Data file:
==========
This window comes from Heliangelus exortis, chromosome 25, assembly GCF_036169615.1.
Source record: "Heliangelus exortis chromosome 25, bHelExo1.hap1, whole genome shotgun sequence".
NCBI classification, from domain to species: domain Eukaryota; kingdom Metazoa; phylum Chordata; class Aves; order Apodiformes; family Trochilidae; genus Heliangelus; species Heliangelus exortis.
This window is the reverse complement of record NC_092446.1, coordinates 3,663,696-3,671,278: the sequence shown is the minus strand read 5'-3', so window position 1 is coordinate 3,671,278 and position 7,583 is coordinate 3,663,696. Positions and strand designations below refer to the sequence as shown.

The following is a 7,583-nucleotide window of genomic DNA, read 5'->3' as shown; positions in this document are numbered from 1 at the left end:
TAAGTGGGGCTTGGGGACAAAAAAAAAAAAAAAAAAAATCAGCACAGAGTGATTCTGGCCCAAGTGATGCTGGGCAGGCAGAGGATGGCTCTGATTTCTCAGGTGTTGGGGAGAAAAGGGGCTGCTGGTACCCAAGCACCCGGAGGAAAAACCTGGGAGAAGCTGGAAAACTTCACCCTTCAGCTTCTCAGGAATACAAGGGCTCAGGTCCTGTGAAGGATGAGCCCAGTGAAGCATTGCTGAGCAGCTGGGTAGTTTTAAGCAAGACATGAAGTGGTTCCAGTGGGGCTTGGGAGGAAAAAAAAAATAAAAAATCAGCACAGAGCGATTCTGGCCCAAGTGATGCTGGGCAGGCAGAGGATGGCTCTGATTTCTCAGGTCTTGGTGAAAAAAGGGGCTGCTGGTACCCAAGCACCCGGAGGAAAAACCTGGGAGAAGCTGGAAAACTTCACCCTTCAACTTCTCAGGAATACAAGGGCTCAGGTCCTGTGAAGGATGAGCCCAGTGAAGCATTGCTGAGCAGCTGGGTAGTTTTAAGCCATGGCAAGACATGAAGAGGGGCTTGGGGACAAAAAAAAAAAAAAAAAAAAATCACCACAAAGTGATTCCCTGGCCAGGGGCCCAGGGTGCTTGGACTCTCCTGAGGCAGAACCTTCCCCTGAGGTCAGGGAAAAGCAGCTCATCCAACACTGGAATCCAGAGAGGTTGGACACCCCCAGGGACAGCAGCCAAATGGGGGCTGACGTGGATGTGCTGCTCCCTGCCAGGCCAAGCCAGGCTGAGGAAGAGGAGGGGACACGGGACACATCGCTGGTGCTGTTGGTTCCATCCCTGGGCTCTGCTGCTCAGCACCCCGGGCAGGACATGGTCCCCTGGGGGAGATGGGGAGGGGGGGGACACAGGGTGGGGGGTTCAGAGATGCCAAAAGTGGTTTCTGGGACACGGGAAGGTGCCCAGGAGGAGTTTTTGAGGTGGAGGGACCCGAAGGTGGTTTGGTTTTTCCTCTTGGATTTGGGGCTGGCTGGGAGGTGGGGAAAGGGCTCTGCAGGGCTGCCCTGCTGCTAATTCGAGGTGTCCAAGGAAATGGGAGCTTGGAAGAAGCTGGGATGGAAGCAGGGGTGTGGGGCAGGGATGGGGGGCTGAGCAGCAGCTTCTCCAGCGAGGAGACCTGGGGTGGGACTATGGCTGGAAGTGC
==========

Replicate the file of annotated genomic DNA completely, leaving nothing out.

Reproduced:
This window comes from Heliangelus exortis, chromosome 25, assembly GCF_036169615.1.
Source record: "Heliangelus exortis chromosome 25, bHelExo1.hap1, whole genome shotgun sequence".
NCBI classification, from domain to species: domain Eukaryota; kingdom Metazoa; phylum Chordata; class Aves; order Apodiformes; family Trochilidae; genus Heliangelus; species Heliangelus exortis.
This window is the reverse complement of record NC_092446.1, coordinates 3,663,696-3,671,278: the sequence shown is the minus strand read 5'-3', so window position 1 is coordinate 3,671,278 and position 7,583 is coordinate 3,663,696. Positions and strand designations below refer to the sequence as shown.

The following is a 7,583-nucleotide window of genomic DNA, read 5'->3' as shown; positions in this document are numbered from 1 at the left end:
TAAGTGGGGCTTGGGGACAAAAAAAAAAAAAAAAAAAATCAGCACAGAGTGATTCTGGCCCAAGTGATGCTGGGCAGGCAGAGGATGGCTCTGATTTCTCAGGTGTTGGGGAGAAAAGGGGCTGCTGGTACCCAAGCACCCGGAGGAAAAACCTGGGAGAAGCTGGAAAACTTCACCCTTCAGCTTCTCAGGAATACAAGGGCTCAGGTCCTGTGAAGGATGAGCCCAGTGAAGCATTGCTGAGCAGCTGGGTAGTTTTAAGCAAGACATGAAGTGGTTCCAGTGGGGCTTGGGAGGAAAAAAAAAATAAAAAATCAGCACAGAGCGATTCTGGCCCAAGTGATGCTGGGCAGGCAGAGGATGGCTCTGATTTCTCAGGTCTTGGTGAAAAAAGGGGCTGCTGGTACCCAAGCACCCGGAGGAAAAACCTGGGAGAAGCTGGAAAACTTCACCCTTCAACTTCTCAGGAATACAAGGGCTCAGGTCCTGTGAAGGATGAGCCCAGTGAAGCATTGCTGAGCAGCTGGGTAGTTTTAAGCCATGGCAAGACATGAAGAGGGGCTTGGGGACAAAAAAAAAAAAAAAAAAAAATCACCACAAAGTGATTCCCTGGCCAGGGGCCCAGGGTGCTTGGACTCTCCTGAGGCAGAACCTTCCCCTGAGGTCAGGGAAAAGCAGCTCATCCAACACTGGAATCCAGAGAGGTTGGACACCCCCAGGGACAGCAGCCAAATGGGGGCTGACGTGGATGTGCTGCTCCCTGCCAGGCCAAGCCAGGCTGAGGAAGAGGAGGGGACACGGGACACATCGCTGGTGCTGTTGGTTCCATCCCTGGGCTCTGCTGCTCAGCACCCCGGGCAGGACATGGTCCCCTGGGGGAGATGGGGAGGGGGGGGACACAGGGTGGGGGGTTCAGAGATGCCAAAAGTGGTTTCTGGGACACGGGAAGGTGCCCAGGAGGAGTTTTTGAGGTGGAGGGACCCGAAGGTGGTTTGGTTTTTCCTCTTGGATTTGGGGCTGGCTGGGAGGTGGGGAAAGGGCTCTGCAGGGCTGCCCTGCTGCTAATTCGAGGTGTCCAAGGAAATGGGAGCTTGGAAGAAGCTGGGATGGAAGCAGGGGTGTGGGGCAGGGATGGGGGGCTGAGCAGCAGCTTCTCCAGCGAGGAGACCTGGGGTGGGACTATGGCTGGAAGTGC